The full emulation of early synthesisers is a worthy endeavour, old beauties like the EMS VCS 3 and Yamaha CS-80 — a synth also used by Jarre, Vangelis, David Bowie, Keane and Coldplay — need to be preserved for future generations. Unlike many other classic instruments these synths are no longer in production. Interestingly, the Yamaha CS-80 has already been reproduced in software by Arturia using their TAE (True Analog Emulation) technology, a technique which allows for the accurate modelling of the behavior of analog circuits on a personal computer. We've contacted Arturia about the Oxygene Synth, we'll post their reply here.
Next comes music
Oxygene Synth should include the complete album as MIDI files. This will allow the user to examine the timing and nuance of each note and effect. A Smule Magic Piano songbook style interface would make for a wonderful way for the music keyboard novice to make quick progress, though ultimately a full musical keyboard and portrayal of the original physical controls should be presented.
The icing on the cake
So far we have the full array of sounds, the musical note-by-note breakdown of the entire album and a way for the inexperienced to recreate Oxygene. Adding video interviews with Jean Michel Jarre, tutorials, sleeve notes, poster artwork, album reviews, a 'making of' documentary and social networking hooks would really make the Oxygene Synth app shine.
We think there's a big future in this kind of app. The iPad is so much more than any other personal computer, it's more flexible, more personal, and in many ways more powerful. By the end of 2011 the installed user base could be approaching 30 million. Given the right price point and advertising — surely Apple would feature the Oxygene Synth app at a Steve Jobs keynote! — we are convinced that the Oxygene Synth would be a success.
We are currently attempting to get in contact with the man himself. Stay tuned! You can show your support for the Oxygene Synth iPad app by mentioning this article on your own blog or by tweeting about it on Twitter. Let's see if we can make this happen.
Without being able to play an actual instrument, such as Piano or Keyboards, Guitar or Drums, there are still many ways to make music electronically, and the iPad as a platform for unleashing this creativity is no exception. There are new music creation apps being added for the iPad nearly every day, as well as those already existing for the iPhone and iPod Touch.
In this mini-series of posts we will take a look at a few of the main non-Keyboard Synths, Loop and Drum Pad apps that have caught our attention and, importantly, have been written especially for the iPad or have their own re-worked version for the iPad.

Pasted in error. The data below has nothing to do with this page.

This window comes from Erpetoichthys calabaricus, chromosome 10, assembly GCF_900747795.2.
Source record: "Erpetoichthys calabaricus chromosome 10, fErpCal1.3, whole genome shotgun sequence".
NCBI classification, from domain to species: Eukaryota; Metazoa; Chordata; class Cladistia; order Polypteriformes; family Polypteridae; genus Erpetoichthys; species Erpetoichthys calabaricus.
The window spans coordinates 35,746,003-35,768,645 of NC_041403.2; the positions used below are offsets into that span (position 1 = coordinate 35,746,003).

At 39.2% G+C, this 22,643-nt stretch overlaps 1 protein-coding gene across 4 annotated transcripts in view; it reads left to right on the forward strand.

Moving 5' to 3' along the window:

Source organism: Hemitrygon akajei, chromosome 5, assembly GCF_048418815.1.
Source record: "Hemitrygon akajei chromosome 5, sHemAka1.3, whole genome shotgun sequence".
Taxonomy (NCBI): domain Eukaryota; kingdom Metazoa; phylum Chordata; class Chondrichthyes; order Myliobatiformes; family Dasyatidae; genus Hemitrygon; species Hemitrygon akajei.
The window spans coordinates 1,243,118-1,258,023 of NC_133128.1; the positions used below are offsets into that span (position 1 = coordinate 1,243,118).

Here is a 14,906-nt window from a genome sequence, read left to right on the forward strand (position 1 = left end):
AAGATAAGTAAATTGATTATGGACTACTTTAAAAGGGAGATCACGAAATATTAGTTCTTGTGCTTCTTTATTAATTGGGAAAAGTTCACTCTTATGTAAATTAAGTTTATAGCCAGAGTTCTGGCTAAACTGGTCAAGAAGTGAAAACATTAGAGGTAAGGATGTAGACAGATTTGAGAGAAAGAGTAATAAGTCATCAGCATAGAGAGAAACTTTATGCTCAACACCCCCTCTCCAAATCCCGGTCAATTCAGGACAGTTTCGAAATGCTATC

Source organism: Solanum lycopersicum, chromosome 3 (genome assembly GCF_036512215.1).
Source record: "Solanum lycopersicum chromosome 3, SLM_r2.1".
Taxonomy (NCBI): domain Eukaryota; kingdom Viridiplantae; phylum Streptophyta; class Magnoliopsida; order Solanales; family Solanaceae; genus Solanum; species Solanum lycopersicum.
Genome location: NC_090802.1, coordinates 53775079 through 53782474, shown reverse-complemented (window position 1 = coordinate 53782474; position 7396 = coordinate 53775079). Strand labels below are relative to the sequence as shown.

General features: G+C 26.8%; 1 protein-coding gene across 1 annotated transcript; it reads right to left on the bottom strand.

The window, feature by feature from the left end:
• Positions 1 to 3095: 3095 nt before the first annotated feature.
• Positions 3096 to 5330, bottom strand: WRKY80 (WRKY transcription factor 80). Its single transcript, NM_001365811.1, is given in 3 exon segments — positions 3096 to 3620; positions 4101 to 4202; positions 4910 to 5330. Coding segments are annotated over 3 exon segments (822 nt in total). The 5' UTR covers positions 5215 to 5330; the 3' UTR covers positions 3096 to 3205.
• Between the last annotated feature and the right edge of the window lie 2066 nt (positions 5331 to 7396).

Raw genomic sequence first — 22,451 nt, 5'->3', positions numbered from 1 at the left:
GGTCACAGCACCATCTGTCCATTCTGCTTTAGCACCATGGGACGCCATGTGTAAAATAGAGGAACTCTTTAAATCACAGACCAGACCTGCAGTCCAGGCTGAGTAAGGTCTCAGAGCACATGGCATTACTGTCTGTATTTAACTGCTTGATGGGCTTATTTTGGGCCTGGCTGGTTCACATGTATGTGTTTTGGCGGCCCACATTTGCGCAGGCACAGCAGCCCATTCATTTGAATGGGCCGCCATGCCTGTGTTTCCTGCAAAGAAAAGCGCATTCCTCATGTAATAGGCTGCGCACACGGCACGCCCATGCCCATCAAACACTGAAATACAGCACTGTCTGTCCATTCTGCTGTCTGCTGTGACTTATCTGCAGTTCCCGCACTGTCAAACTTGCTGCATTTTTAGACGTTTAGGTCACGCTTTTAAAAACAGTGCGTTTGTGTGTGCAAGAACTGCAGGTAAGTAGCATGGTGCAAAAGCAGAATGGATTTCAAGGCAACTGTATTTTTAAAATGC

First up, a very faithful simulation of an awesome piece of beatmaker hardware:
KORG iELECTRIBEGorgeous to look at and very detailed in its execution, Korg's digital recreation of its own classic hardware the ELECTRIBE•R also includes a few features from some of the more advanced Korg beatmakers the ELECTRIBE•SX and ELECTRIBE•MX, and even the inclusion of the Vacuum Tube animation in the window at the top, the Tubes react as the real ones would, a really nice UI touch.
Korg calls this app a 'virtual analog beatbox' and they say that while it is fun to use it 'is no toy'. Everything has been brought over from the ELECTRIBE•R, the 'entire sound engine and sequencer' and nearly all the functionality you would expect is present here, including features such as:
- 16 step sequencer
- Four part percussion synthesizer (enhanced by cross modulation)
- Four part PCM synthesizer
- Accent function
- Virtual Valve Force Tube modelling (for that analogue warmth, controlled by a Tube Gain knob)
- 64 pattern presets get started straight away with these presets covering those on the ELECTRIBE•R plus new ones created especially for iELECTRIBE
- 8 master effect types some brought over from the SX/MX hardware including the super-grungy Decimator, nice!
- Advanced Motion Sequencing: allows live 'tweaking' to be memorised and replayed in your sequence. This improves on the original hardware which was limited in the number of parts it could memorise and incorporate into the sequence, but the iPad app has no limitation, Korg claims it can memorise 'all the parameters for each and every part', allowing some pretty complex patterns to be created.
Sequences you create can be saved in the app, called up later and amended or enhanced, but unfortunately there is no export option at the moment for DAW sync, which means that your creations stay on the iPad and cannot be incorporated into your desktop based music software, at the moment. This may be added, but there is no word on that happening just yet from Korg, although a lot of the iTunes reviews and Korg forum posts are asking for this functionality.
Overall though this app is amazing value for money when you think about what is included here. We have no doubt that, with a certain amount of skill and practice, this app could be used for a live performance, and with the portability of the iPad this could take your performances places the more bulky real life hardware couldn't. Plus you can check your e-mail, browse the web, and show off your photos on the same device, try doing that with your hardware beatmaker!
iECLECTRIBE will normally be $19.99, but until 30th June Korg are selling it for $9.99 (just £5.99) and we think this is a great price for what is 'virtually' an excellent recreation of a couple of hundred dollars worth of hardware. Have a look at the videos below and check it out in the app store if it pushes your buttons.
An in-depth look at the app compared to the real hardware